Tariffs and non-tariff barriers, Macroeconomics

Tariffs and Non-tariff Barriers

A significant aspect of the trade reforms of the 1990s was the reduction in the then prevailing very high import duties (over 300 percent in some cases). Since then, the peak rate has come down progressively from 150 percent in 199 1-92" to 25 percent in 2003-04 and 15 percent in 2005-06 in case of non-farm goods.

The government is committed to reducing tariffs to the levels comparable with those prevailing in East Asian countries in the near future. For instance, the weighted average import duties on various goods even though reduced from the earlier high levels are still higher in India from those of some of East Asian countries.

As against 28.5 percent of weighted average duty in India in 2000, China had 14.7 percent; Philippines, 3.8 percent; Thailand, 10.1 percent in the same year. More so, additional customs duty in India seems to continue on products that attract very low basic duty. But products covered by Information Technology Agreement attract only 4 percent tax.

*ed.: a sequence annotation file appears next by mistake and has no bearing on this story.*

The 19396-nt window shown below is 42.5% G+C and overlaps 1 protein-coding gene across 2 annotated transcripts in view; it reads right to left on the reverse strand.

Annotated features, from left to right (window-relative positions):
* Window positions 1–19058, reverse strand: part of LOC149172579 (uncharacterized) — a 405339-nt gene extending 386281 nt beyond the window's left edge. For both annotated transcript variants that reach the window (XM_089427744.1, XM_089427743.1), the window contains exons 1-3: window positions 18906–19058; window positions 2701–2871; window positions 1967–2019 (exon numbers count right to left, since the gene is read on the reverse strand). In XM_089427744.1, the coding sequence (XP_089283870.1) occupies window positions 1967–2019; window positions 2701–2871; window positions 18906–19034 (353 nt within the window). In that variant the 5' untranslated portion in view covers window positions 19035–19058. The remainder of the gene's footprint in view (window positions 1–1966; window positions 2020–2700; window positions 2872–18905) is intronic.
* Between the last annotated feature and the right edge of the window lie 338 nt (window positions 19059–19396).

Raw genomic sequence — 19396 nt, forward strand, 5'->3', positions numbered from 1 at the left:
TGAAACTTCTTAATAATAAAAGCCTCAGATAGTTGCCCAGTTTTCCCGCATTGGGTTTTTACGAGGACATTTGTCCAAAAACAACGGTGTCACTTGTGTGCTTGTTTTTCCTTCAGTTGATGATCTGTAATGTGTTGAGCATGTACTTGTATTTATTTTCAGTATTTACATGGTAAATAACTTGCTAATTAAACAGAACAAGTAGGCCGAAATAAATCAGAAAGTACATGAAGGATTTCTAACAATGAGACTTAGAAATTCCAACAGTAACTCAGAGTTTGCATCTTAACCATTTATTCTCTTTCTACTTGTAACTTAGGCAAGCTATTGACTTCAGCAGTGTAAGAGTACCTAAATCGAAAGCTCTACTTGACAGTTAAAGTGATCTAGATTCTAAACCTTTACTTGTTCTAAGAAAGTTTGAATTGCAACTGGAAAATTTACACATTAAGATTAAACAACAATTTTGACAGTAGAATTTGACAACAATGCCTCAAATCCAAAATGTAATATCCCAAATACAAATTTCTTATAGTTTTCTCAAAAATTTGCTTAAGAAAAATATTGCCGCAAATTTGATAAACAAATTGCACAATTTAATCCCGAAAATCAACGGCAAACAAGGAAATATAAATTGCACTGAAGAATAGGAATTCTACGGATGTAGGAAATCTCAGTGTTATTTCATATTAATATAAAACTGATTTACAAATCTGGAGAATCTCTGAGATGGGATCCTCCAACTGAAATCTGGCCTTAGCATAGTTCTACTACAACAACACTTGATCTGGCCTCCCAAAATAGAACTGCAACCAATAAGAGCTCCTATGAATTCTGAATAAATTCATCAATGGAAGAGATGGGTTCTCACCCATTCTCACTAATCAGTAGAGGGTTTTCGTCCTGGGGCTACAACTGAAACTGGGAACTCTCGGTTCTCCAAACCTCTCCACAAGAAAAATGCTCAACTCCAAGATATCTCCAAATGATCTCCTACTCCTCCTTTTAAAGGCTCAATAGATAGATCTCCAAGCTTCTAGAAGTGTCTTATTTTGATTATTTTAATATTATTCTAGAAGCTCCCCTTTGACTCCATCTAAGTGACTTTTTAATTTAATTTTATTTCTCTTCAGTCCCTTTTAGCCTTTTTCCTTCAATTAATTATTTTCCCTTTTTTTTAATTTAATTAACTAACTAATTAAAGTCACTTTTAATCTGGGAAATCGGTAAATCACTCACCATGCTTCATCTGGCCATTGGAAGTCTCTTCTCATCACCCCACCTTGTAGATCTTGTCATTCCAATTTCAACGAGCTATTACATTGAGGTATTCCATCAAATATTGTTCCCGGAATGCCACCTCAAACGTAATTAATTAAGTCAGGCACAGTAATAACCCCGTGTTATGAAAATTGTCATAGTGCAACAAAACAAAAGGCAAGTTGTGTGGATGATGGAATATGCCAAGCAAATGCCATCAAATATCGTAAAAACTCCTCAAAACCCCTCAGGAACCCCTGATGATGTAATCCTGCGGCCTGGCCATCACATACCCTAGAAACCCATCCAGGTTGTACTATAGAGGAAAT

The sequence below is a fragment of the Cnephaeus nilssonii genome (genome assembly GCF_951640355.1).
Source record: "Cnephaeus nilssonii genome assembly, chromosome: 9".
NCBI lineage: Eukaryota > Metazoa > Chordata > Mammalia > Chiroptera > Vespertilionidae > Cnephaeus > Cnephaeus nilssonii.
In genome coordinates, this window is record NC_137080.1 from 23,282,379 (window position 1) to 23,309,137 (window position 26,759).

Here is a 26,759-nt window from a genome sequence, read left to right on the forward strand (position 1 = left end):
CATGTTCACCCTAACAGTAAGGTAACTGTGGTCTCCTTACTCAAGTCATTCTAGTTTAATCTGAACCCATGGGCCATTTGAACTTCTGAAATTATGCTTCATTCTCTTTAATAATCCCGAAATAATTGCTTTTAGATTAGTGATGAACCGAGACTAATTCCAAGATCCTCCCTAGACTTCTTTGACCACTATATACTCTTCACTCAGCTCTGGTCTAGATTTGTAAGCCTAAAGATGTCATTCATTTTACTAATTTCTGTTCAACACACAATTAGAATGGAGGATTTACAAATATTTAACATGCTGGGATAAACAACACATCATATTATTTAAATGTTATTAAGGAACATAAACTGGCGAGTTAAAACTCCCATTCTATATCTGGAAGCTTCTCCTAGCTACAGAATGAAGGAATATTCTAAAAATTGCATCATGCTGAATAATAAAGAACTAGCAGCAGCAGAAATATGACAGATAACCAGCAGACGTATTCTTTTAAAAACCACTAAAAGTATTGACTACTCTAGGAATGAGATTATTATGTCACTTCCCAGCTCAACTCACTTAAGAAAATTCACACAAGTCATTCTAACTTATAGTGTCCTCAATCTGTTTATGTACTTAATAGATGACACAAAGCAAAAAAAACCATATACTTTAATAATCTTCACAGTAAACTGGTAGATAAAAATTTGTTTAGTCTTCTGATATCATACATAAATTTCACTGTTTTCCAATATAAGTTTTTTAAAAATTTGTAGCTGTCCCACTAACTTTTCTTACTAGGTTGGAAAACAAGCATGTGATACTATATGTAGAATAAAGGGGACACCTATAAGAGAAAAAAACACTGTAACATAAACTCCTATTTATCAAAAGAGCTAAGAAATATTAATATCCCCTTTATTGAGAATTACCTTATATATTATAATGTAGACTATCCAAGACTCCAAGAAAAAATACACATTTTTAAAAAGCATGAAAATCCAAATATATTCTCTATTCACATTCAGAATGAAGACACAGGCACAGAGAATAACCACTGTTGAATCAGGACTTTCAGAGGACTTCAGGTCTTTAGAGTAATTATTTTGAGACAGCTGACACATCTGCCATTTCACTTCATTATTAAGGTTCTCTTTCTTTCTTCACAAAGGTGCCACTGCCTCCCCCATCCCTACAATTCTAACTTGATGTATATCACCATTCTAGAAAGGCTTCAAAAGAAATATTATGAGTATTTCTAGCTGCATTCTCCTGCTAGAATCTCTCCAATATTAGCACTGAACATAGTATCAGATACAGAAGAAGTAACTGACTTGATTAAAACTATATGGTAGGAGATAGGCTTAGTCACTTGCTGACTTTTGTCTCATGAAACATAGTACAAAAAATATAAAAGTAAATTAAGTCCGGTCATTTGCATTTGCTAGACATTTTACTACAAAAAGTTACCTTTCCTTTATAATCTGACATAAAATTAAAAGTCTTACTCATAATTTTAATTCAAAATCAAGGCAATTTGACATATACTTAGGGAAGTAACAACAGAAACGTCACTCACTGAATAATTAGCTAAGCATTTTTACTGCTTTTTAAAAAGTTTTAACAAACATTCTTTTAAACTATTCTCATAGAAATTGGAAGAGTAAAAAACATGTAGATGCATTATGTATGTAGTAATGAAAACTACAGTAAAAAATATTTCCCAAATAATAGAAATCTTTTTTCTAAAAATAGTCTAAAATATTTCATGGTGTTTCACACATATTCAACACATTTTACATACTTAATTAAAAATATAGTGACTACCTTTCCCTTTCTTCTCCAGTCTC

The most common NTBs are the restrictions or prohibitions on imports maintained through import licensing requirements. Having been mostly justified on BOP basis, 80 percent of tariff lines were subject to some form of import licensing restrictions in mid-1990s. India started removing these restrictions since 1996 and virtually there are no such restrictions any more. As a result, the share of unrestricted product a under imports increased to more than 95 percent in 2003 from about 61 percent in 1996. The remaining 5 percent of tariff lines are permissible under Articles XX and XXI of GATT on the grounds of health, safety, moral conduct and essential security. More so, the proportion of canalised items in total imports in value terms declined from 27 percent to 19 percent between 1988-89  and 1997-98.



Posted Date: 11/9/2012 4:36:50 AM | Location : United States

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